The purpose of this report is to describe the geology, geologic resources and geologic hazards of this 7.5-minute quadrangle located along the Front Range of Colorado. CGS staff geologist Martin Palkovic completed the field work on this project during the summer and fall of 2020. Digital ZIP download. OF-20-03D
From the Geologic History:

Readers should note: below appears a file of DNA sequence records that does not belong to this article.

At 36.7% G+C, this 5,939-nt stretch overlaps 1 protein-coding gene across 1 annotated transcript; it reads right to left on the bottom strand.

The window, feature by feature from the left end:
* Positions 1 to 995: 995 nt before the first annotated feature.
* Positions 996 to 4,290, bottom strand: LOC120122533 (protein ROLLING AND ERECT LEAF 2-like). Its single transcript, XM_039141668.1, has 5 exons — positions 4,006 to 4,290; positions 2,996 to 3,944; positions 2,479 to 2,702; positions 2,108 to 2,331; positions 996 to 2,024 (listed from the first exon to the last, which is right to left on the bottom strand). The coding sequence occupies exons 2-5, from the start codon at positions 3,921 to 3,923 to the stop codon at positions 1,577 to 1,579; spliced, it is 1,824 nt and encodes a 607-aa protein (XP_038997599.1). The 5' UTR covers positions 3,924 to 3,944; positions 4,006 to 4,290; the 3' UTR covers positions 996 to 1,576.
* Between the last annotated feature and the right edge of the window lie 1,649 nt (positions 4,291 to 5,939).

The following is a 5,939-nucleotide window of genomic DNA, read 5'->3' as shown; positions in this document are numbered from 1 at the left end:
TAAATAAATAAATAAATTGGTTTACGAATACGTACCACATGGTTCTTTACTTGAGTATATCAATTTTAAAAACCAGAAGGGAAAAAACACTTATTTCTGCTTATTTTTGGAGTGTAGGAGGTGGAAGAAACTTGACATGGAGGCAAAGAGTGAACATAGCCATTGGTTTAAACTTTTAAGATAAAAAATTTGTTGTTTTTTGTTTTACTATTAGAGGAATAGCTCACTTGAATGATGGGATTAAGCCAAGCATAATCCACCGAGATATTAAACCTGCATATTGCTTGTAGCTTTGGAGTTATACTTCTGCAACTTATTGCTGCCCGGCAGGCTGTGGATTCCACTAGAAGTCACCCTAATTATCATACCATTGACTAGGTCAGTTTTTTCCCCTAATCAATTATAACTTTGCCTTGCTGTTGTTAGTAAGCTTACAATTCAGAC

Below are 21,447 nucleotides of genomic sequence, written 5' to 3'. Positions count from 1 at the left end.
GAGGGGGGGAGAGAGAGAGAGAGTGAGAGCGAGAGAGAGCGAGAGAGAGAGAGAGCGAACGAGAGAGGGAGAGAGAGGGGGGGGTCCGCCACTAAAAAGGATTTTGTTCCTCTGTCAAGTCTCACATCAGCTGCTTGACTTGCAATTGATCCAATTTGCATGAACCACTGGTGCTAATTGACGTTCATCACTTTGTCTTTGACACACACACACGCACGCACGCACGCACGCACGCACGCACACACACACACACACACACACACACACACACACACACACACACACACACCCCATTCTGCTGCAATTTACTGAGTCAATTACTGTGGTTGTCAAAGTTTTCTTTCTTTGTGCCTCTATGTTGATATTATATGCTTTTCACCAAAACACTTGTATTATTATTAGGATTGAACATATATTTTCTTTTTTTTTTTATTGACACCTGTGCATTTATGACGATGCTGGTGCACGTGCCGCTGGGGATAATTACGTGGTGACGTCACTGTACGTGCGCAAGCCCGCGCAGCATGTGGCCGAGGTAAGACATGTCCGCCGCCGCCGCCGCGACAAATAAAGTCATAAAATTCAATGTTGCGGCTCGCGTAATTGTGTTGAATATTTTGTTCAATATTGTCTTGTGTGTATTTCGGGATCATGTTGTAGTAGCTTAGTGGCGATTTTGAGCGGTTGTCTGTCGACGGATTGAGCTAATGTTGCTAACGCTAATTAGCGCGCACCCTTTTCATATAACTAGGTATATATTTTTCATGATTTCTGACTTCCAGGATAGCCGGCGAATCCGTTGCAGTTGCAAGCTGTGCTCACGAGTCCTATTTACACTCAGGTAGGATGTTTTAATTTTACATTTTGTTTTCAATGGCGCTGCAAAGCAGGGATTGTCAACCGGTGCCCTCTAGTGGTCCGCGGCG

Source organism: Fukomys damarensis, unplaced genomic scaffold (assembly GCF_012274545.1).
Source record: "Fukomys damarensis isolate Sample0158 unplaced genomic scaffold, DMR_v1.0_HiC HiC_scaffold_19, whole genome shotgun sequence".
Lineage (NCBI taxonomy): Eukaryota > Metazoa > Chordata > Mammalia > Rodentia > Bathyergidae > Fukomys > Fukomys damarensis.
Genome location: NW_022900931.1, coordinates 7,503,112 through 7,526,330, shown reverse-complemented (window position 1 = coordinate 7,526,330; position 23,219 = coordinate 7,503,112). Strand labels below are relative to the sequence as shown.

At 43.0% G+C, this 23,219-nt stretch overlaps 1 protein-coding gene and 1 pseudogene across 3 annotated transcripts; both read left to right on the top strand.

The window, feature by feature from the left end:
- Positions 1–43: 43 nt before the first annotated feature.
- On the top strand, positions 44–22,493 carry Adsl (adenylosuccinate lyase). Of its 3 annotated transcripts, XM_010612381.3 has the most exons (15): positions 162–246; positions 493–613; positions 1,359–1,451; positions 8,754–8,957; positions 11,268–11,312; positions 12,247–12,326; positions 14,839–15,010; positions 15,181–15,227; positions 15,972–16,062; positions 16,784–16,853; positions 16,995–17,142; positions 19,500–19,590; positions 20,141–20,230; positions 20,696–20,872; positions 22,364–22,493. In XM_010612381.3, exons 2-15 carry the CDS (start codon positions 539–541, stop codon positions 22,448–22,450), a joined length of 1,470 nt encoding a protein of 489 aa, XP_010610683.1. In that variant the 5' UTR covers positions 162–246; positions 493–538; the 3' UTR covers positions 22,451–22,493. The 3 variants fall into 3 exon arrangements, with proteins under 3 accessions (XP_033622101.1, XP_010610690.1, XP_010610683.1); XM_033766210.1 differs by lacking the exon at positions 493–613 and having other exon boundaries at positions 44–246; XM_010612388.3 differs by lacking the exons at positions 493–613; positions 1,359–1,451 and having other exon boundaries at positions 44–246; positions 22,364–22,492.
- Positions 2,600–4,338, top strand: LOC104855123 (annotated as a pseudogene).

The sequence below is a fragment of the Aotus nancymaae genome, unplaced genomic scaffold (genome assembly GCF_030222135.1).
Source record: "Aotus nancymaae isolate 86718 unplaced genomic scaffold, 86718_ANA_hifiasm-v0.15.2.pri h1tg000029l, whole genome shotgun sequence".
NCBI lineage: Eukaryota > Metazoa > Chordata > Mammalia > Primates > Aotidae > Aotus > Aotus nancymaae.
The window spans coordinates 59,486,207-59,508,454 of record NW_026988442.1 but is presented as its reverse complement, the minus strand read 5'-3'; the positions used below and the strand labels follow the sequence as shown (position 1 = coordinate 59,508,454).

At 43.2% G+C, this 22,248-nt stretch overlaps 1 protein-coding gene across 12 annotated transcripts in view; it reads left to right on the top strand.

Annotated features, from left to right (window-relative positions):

The Bracewell quadrangle lies in the northern part of the Front Range urban corridor, approximately 80 km northeast of metropolitan Denver and approximately 30 km southeast of Fort Collins. The quadrangle is located within the Colorado Piedmont section of the Great Plains physiographic province, an area in eastern Colorado where Neogene rocks were removed by erosion. The Colorado Piedmont is bounded by the Front Range foothills to the west, the High Plains to the east and north, and the Raton Basin to the south (Fenneman, 1931; Madole, 1991; Leonard, 2002; Smith and others, 2016). Two regionally extensive unconformities may define the onset of Piedmont deformation and uplift in eastern Colorado: a late Eocene unconformity concurrent with the end of the Laramide orogeny, and an early Miocene unconformity that separates the Ogallala Formation from older strata below (Leonard, 2002). In eastern Colorado, Upper Cretaceous (100-66 Ma) marine sediments were deposited during transgressive and regressive episodes of the Western Interior Seaway (WIS), a large epeiric sea that existed during the Late Cretaceous. The beginning of the Laramide orogeny at ~70 Ma (Weimer, 1996) is roughly contemporaneous with the final regression of the WIS in eastern Colorado. This final regressive pulse of the WIS is responsible for the deposition of the Niobrara Formation, Pierre Shale, Fox Hills Sandstone, and Laramie Formation. As the Laramide orogeny progressed, sediments eroded off of the uplifting Rocky Mountains, filling the downwarped foreland basin to the east with detrital sediment. This sedimentary basin, known as the Denver Basin, is a strongly asymmetric structural basin, with steeply dipping strata along its western flank and gently dipping strata along its eastern flank.